More than 16,000 community-based health workers (CBHAs), recruited since 2016, for the most part are waiting for at least one year of payment of their premium which would amount to 20,000 FCFA / month, said Tuesday, May 4, 2021. , their spokesperson, Karim Kaboré, facing the press at the Bourse du Travail, in Ouagadougou. The speakers told the women and men of the media their detailed complaints in about twenty points, aimed at improving their living and working conditions.
This exchange with the press aims to take public and international opinion to bear witness to the difficulties encountered by community-based health workers (CBHAs) in their work.
Right from the start, Karim Kaboré and his comrades specified that the activities carried out by the ASBCs are “raising awareness and carrying out mass campaigns (distribution of mildew, seasonal malaria campaigns, OPV)”. It is following their proof as volunteer workers that the Ministry of Health in its recruitment phase integrated them, not without the support of the villagers who had to appreciate their work in the past.
Once recruited, the ASBCs are entitled to a chip where their manager, that is to say the major or the District Chief Medical Officer (MCD), is supposed to pay per month their motivation bonus which amounts to 20,000 FCFA.
But, explained Salifo Tapsoba, a community health worker in Zoundwéogo province, the chip with which the ASBCs are provided and on which their motivation is sent via mobile money, is subsequently cut off if a change occurs, between a former ASBC and new recruit. This means that some “ASBC are more than a year late in payment, others six months, some five or four months,” added Mr. Tapsoba, adding that however “the work has increased currently. We were promised bikes, but nothing. Currently we are storing the little material we have at home ”.
“It was from 2016 that the State recruited community-based health workers, two per village. The conditions were to have an age of 18 to 50 years, a minimum level of CEP and agree to reside in the said villages, namely the Health and Social Promotion Centers (CSPC) ”, explained Mr. Kaboré, adding that in fact, recruitment was aimed at “young people who were required to stay in the villages”.
The implementation of the activities of the ASBCs contributes, among other things, to the reduction of maternal and infant mortality, to health awareness, to family planning, to nutrition, to the fight against smoking, to assisted childbirth, to childbirth. ‘hygiene and sanitation, blood donation, malaria screening and treatment, measles diagnosis.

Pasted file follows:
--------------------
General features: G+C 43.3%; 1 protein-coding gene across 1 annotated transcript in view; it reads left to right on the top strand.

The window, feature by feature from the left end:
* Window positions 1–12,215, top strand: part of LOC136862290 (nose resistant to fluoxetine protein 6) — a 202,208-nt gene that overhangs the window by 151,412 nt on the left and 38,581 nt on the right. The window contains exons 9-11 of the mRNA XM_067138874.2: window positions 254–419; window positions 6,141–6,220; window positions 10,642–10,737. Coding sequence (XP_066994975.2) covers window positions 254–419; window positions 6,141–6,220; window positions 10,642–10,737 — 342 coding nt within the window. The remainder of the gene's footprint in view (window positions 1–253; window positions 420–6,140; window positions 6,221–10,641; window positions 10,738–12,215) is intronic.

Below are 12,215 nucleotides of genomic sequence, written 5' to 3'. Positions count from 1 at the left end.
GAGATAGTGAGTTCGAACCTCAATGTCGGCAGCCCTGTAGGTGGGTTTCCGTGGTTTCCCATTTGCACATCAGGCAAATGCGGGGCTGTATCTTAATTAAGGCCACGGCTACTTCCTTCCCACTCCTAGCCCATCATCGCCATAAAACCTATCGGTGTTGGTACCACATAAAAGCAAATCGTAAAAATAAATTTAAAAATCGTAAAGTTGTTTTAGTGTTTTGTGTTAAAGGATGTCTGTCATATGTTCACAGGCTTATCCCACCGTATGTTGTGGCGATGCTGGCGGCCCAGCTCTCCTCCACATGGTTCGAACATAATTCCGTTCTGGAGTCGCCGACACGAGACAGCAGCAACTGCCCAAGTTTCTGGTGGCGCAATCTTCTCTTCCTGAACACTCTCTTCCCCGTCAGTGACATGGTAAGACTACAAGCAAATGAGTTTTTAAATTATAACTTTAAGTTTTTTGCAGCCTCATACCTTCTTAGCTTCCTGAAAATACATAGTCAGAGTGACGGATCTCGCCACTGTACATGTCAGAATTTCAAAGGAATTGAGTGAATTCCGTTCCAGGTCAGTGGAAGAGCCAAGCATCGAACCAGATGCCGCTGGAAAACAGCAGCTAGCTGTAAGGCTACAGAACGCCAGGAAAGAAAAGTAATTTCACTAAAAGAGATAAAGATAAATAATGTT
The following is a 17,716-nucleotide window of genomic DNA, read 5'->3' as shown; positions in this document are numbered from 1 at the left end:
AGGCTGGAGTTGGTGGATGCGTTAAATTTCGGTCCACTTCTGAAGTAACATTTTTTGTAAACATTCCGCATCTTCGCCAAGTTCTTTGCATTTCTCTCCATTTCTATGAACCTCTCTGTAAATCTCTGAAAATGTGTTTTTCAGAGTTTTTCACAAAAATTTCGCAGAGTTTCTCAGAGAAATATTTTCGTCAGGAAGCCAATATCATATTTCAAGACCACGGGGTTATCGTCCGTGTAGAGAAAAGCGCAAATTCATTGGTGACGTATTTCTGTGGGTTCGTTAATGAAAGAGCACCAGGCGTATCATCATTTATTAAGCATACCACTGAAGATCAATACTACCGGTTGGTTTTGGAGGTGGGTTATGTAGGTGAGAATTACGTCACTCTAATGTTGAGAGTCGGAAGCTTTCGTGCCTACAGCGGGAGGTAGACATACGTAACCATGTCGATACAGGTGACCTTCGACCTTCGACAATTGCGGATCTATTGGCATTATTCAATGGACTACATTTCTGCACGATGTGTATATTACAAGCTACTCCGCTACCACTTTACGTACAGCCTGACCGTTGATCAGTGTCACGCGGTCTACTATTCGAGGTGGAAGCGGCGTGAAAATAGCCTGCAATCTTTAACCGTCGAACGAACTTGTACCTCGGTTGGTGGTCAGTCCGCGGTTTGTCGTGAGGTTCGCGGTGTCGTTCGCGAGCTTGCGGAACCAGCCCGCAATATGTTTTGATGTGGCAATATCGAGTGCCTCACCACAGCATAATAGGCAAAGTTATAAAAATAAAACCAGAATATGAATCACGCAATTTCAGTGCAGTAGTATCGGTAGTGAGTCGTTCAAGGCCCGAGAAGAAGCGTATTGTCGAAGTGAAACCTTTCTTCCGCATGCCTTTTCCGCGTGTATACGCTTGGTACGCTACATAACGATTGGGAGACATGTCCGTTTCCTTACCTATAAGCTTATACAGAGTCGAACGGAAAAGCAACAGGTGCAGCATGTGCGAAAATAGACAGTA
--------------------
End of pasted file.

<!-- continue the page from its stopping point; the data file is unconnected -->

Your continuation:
Despite their beneficial contribution to the health development of populations living mainly in rural areas, the ASBCs face multiple problems including concerns about remuneration. In the field, they face “the non-availability of certain inputs (RDTs), the lack of certain drugs (dispersible amoxicillin), the frequent breakdown of certain molecules (arthemeter + lumefentrin).
Community health workers also face difficulties in terms of motivation. It is about “late payment (in particular) the majority has a year of arrears, of the support below the minimum wage, the lack of means of protection especially in the context of the Covid-19, the lack of fixed site for consultations in villages, lack of focal points in charge of career management of ASBCs in districts and non-declaration to the National Social Security Fund (CNSS) or to the Autonomous Fund for Retirees and Civil Servants of Burkina (CARFO) ”.
And, it is logical that these representatives of the Burkina Faso ASBCs submitted grievances against their supervisory ministry. Karim Kaboré and his comrades, in front of the press asked the Ministry of Health, “a career plan, the clearing without delay of salary arrears, the declaration of all the agents to the CNSS or to the Carfo, a payment. ASBCs from the SMIG, a monthly payment, the creation of a focal point in each district who will take care of the ASBCs, find a fixed site for activities in each village and make available the inputs and drugs entering the framework of the activities of community health workers ”.
Despite these difficulties, the speakers reassured that the CHAs continue their work normally and rely on the good faith of the health authorities to deal with diligence, their concerns which are akin to a question of survival, hearing the cry of the hearts of the speakers.
By Bernard BOUGOUM